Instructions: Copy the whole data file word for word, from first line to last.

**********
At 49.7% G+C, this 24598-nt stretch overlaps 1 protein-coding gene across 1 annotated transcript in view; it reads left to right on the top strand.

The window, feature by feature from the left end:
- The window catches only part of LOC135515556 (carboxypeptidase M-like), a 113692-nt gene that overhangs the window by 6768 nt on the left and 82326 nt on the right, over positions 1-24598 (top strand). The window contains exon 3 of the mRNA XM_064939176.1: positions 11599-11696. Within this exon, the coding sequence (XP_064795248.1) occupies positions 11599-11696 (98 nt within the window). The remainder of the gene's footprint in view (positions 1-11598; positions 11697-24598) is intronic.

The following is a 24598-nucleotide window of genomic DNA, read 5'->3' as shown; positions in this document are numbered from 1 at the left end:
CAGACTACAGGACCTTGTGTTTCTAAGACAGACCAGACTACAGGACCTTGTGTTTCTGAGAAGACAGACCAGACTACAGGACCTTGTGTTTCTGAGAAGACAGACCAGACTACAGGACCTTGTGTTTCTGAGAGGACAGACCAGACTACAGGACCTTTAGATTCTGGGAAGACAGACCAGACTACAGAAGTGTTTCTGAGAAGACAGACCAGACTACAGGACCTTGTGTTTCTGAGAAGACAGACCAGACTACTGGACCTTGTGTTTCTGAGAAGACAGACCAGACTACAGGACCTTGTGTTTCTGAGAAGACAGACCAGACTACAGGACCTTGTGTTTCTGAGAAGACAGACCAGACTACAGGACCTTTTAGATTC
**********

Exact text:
At 49.7% G+C, this 24598-nt stretch overlaps 1 protein-coding gene across 1 annotated transcript in view; it reads left to right on the top strand.

The window, feature by feature from the left end:
- The window catches only part of LOC135515556 (carboxypeptidase M-like), a 113692-nt gene that overhangs the window by 6768 nt on the left and 82326 nt on the right, over positions 1-24598 (top strand). The window contains exon 3 of the mRNA XM_064939176.1: positions 11599-11696. Within this exon, the coding sequence (XP_064795248.1) occupies positions 11599-11696 (98 nt within the window). The remainder of the gene's footprint in view (positions 1-11598; positions 11697-24598) is intronic.

The following is a 24598-nucleotide window of genomic DNA, read 5'->3' as shown; positions in this document are numbered from 1 at the left end:
CAGACTACAGGACCTTGTGTTTCTAAGACAGACCAGACTACAGGACCTTGTGTTTCTGAGAAGACAGACCAGACTACAGGACCTTGTGTTTCTGAGAAGACAGACCAGACTACAGGACCTTGTGTTTCTGAGAGGACAGACCAGACTACAGGACCTTTAGATTCTGGGAAGACAGACCAGACTACAGAAGTGTTTCTGAGAAGACAGACCAGACTACAGGACCTTGTGTTTCTGAGAAGACAGACCAGACTACTGGACCTTGTGTTTCTGAGAAGACAGACCAGACTACAGGACCTTGTGTTTCTGAGAAGACAGACCAGACTACAGGACCTTGTGTTTCTGAGAAGACAGACCAGACTACAGGACCTTTTAGATTC